There are writers who move beyond story. They are neither poets nor novelists, neither playwrights nor screenwriters, neither essayists nor critics. When I think of this kind of writer, I am thinking of one who crafts thought in such a way that it is not only expressive but provocative. Such a writer embodies and emboldens readers, perhaps to write themselves but most specifically to revise their own thought and ethic.
I’ve always been wary of memoirs. As a misanthrope, I have a deep contempt for anyone who feels the need to tell me about themselves. It always feels like a crass egoism. Recently, I’ve read some particularly well-crafted and moving writing that has made me realize this is an unfair assessment.
Our mind is constantly revising our personal history, our memory, and what we know about the world around us as we experience it. Habituation allows us to navigate the world and others. A big part of this is prejudice, by which I mean pre-judgments rather that the usual pejorative connotations of the word. Every moment through an infinite series of prejudices I am able to move through the world, one at once of my own making and of others. It is an excruciatingly mundane task that is simply astounding.
A memoir, whether it is fiction or nonfiction, true or Truth, has meaning to the degree it allows writer and reader to be cognizant of prejudices while actively honing those prejudices toward not a more utile or successful end but rather to a more adept, full comprehension of the world. A world where each immersed in as well as an intimate part.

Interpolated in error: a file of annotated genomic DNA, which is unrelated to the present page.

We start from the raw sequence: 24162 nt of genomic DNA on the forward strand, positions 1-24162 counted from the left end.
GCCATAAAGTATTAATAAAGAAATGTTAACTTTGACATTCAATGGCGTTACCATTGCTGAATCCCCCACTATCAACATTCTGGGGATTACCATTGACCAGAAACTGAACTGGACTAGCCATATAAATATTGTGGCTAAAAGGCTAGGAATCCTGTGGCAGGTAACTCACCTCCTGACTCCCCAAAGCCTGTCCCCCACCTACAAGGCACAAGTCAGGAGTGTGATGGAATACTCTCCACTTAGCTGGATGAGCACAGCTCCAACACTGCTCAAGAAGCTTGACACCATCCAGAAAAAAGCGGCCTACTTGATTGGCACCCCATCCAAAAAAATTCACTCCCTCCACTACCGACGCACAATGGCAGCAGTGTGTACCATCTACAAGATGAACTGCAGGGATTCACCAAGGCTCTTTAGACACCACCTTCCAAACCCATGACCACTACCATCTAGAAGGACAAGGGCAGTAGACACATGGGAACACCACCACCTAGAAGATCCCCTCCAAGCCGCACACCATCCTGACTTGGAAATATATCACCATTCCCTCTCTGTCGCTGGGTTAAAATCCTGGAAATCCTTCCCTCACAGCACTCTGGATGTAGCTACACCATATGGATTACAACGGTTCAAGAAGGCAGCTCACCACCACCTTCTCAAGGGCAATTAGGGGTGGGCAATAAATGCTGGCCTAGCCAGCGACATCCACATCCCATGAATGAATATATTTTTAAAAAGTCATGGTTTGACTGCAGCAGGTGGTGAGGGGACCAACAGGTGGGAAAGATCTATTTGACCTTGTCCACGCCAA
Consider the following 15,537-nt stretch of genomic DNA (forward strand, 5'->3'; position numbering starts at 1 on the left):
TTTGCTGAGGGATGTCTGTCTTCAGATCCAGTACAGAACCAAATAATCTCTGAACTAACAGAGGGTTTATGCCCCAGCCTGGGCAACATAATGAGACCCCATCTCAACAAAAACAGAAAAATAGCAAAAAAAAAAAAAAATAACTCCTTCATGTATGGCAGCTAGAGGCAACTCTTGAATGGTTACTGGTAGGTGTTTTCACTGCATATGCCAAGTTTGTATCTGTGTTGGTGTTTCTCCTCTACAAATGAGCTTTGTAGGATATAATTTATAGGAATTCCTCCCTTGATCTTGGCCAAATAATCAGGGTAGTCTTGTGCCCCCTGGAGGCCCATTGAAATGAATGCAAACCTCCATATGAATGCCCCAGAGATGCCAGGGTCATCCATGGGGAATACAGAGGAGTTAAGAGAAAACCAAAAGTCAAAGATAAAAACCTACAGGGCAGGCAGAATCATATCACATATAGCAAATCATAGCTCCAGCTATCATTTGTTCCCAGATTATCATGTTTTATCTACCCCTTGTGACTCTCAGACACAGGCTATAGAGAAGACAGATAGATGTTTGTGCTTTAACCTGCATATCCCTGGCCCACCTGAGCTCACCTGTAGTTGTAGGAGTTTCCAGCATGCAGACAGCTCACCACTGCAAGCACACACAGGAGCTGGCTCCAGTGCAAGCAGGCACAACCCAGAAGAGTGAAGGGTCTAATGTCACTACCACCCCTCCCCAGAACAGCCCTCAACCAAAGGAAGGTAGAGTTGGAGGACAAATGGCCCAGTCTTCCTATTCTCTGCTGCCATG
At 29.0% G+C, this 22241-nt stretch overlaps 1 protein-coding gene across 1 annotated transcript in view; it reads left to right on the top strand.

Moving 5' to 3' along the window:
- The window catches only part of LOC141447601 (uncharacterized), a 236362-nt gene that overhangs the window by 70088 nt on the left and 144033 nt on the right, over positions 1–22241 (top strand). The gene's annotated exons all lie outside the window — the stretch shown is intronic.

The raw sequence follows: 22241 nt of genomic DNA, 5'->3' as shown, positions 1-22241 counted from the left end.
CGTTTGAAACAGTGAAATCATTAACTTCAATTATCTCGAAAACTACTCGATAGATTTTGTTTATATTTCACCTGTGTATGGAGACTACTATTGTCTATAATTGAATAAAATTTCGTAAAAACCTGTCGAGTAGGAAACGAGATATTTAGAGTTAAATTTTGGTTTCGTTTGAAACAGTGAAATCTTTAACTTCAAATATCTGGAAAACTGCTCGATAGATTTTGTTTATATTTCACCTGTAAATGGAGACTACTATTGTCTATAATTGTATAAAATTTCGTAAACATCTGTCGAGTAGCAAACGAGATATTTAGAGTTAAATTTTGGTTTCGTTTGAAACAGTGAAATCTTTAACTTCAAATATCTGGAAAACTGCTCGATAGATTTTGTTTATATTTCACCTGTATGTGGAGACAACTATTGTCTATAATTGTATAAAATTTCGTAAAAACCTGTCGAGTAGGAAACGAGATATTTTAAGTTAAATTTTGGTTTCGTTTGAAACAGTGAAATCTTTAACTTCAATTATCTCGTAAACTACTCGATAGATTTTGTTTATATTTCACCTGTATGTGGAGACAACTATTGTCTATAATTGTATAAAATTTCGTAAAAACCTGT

After reading The Reluctant Fundamentalist, a novel that gripped me in the same way Albert Camus had (Hamid’s novel is written in a similar 2nd-person style as Camus’s The Fall), I became an admirer of Mohsin Hamid’s fiction. However, I was never fortunate enough to encounter any of his nonfiction writing. Finding Discontent and Its Civilization (a pun on a canonical work by Sigmund Freud that’s still inflicted on first-year college students throughout the United States) was a boon.
“We are told to forget the sources of our discontent because something more important is at stake: the fate of civilization.
Yet what are these civilizations, these notions of Muslim-ness, Western-ness, European-ness, American-ness, that attempt to describe where, and with whom, we belong? They are illusions: arbitrarily drawn constructs with porous, brittle, and overlapping borders. To what civilization does a Syrian atheist belong? A Muslim soldier in the US army? A Chinese professor in Germany? A lesbian fashion designer in Nigeria? After how many decades of US citizenship does a Spanish-speaking Honduran-born couple, with two generations of American children and grandchildren descended from them, cease to belong to a Latin American civilization and take their place in an American one?
Civilizations are illusions, but these illusions are pervasive, dangerous, and powerful. they contribute to globalization’s brutality.”